I've been sort of burned out on politics lately, so apologies to those of you wanting something about the general in charge of a mostly-stupid war saying something stupid, and people asking stupid questions about whether the stupid comments should have been published.
I have nothing against hot yoga; I actually think it sounds kind of interesting. It's been on my mind because I follow Black Francis of the Pixies on Twitter, and he tweets about it all the time. Some people have said they don't get this one, which I find a little surprising -- to me, it feels like a Life in Hell strip, or maybe a Roz Chast cartoon that's just riffing on a concept. I suppose I'll try to be more down-to-earth next week.
Whenever I travel by highway, I am struck by how determined we seem to destroy the country with ugliness. The drive from Seattle to Portland is not especially ugly compared to others, but it has its moments (I'm looking at you, Tacoma-area sprawl). This grotesque lack of attention to aesthetics really, really bothers me. We're letting commercial developers ruin everything that's not within an urban core. Opposing this stuff doesn't make me a snob; it makes me patriotic. The song is "America the Beautiful," not "America the Sh!thole," dammit.
My parents recently reported that their neighbors, who have a deep affinity for crap (among other things, they bought their children an actual golf cart to drive in circles around the neighborhood), just installed a hideous above-ground pool in their backyard. That's where the pool reference in the comic came from. [UPDATE: The pool has apparently developed a case of mustard fungus! Schadenfreude? Yes.]
Okay, okay, I know I said I was going to blog from the Association of American Editorial Cartoonists convention, but I truly didn't have a moment to spare. Considering that my primary activity consisted of stuffing my face with food and drink, I'm not entirely sure you needed a play-by-play anyway. Here, then, is an executive summary of Important Convention News, from a me-centric perspective.
I was nominated for the Board of Directors. I guess this marks the start of my political career. Today the AAEC, tomorrow the halls of Congress! Or at least Assistant to Tri-Cities Deputy Comptroller.
I was interviewed by KBOO. This is Portland's community radio station. Matt Wuerker and I were interviewed for a show about cartoonists, to be aired sometime later this summer.
I drank wonderful beer. At Bailey's Taphouse, I had something called a Block 15 Super Nebula Bourbon Barrel Imperial Stout. This big, bold beauty is aged in oak barrels, boasts 11% alcohol, and will generally blow your socks off. That's Ted Rall's arm behind the glasses.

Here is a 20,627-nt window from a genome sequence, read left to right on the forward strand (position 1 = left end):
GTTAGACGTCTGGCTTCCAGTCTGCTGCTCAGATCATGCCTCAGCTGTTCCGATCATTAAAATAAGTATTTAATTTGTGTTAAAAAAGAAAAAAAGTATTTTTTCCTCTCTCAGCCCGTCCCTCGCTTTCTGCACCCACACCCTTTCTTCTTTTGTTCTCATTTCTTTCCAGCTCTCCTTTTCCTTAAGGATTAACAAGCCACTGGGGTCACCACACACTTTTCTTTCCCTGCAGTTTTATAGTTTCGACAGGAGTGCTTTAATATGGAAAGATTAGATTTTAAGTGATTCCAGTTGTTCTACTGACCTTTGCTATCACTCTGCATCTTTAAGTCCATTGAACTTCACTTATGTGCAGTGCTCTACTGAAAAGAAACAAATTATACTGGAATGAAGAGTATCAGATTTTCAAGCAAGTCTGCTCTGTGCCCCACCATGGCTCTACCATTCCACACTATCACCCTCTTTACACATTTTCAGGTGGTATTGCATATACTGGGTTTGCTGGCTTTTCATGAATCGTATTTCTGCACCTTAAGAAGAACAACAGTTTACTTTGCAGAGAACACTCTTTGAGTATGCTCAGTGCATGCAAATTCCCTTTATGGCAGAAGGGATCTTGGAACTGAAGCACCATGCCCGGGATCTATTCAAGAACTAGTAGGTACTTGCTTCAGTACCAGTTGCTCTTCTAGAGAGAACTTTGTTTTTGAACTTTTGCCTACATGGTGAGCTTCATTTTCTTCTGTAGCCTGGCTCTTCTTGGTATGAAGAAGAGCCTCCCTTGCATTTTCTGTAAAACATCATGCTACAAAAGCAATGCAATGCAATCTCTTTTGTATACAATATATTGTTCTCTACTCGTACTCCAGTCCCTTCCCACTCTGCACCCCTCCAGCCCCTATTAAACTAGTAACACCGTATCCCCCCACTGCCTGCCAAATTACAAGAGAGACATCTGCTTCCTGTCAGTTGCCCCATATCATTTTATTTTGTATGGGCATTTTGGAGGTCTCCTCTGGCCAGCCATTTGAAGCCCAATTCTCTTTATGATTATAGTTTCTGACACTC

A special shout-out to Kevin Moore and his wife Jenn for hosting Mr. Slowpoke and me.
Oh yes, almost forgot to mention here that there's a very nice interview with me in the new issue of Bitch magazine. Print only!
One thing I don't get about this whole oil spill fiasco is why BP insists on denying or downplaying scientific facts about the leak. I'm sorry, I mean the death fountain. It's not like we aren't going to find out that there are, in fact, giant billowing plumes of schmutz spiraling out into the Gulf six ways from Sunday. We're well past the point of spin here, BP! Seems like they'd have less of a PR problem if they just said "Yeah, we really screwed the pooch on this one. Words can't even express how awful this is. We suck."
In other news, I'm off to Portland OR tomorrow for 3.5 days of drinking with the nation's editorial cartoonists. I'll try to post from AAEC as I can.
I've been too busy with real-life stuff this week to do much babbling on the internet, but a few items caught my eye that I simply must share with you.
First, the Supreme Court ruled against Arizona's campaign finance laws that provided matching public funds to candidates who ran against wealthy, self-financed candidates.
It was those matching funds that produced a challenge from well-financed candidates, backed by the Goldwater Institute and other conservative interests. The candidates argued that the matching funds “chilled” their freedom of speech because they were afraid to spend more than the limit that triggered the funds.
Just try to wrap your brain around that logic. Can we now all agree that the Roberts court is dangerously stuffed with plutocratic wingdings?
In other irritating news, this Texas billionaire managed to even die at just the right moment, during the one-year lapse in inheritance taxes built into George W. Bush's budget chicanery. Now his heirs will get a cool $9 billion tax-free (unlike, say, the income one earns through working). On top of that, it seems they'll inherit some stuffed polar bears too: